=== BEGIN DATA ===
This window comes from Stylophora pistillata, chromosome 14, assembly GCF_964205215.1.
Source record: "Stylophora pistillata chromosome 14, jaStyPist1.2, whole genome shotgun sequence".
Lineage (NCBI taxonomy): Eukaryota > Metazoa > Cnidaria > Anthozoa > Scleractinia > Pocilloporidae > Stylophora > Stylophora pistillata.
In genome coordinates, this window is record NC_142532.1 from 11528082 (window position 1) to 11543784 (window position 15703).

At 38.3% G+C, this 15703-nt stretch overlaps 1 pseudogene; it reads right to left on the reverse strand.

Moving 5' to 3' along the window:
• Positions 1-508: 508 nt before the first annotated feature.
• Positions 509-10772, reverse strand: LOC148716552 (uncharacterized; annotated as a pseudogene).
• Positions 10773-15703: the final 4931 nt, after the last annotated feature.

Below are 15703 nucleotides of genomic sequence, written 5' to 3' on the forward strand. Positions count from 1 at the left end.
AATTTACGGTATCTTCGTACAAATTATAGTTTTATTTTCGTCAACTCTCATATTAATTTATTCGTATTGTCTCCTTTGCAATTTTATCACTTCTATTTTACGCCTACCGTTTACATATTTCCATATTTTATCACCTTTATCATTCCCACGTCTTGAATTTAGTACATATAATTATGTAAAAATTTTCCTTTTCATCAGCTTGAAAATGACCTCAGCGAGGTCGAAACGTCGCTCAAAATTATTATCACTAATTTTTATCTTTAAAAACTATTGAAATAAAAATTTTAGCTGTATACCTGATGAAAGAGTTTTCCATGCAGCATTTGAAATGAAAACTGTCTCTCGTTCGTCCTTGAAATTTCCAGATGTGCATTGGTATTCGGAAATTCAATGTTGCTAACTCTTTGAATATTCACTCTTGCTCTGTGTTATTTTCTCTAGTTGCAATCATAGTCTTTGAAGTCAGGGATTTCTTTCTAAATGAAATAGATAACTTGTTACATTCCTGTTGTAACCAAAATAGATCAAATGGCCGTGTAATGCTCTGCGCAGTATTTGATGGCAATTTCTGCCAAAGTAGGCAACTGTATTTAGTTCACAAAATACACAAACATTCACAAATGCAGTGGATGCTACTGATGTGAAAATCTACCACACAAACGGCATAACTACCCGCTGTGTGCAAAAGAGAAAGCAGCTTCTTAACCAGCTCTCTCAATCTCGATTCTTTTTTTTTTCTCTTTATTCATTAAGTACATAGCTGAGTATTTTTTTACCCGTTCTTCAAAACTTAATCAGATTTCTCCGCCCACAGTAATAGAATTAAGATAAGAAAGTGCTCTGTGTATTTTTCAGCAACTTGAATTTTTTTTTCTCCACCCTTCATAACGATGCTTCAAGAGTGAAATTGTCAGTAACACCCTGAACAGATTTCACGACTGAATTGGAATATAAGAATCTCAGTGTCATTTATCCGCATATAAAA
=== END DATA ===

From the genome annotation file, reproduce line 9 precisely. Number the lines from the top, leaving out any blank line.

• Positions 10773-15703: the final 4931 nt, after the last annotated feature.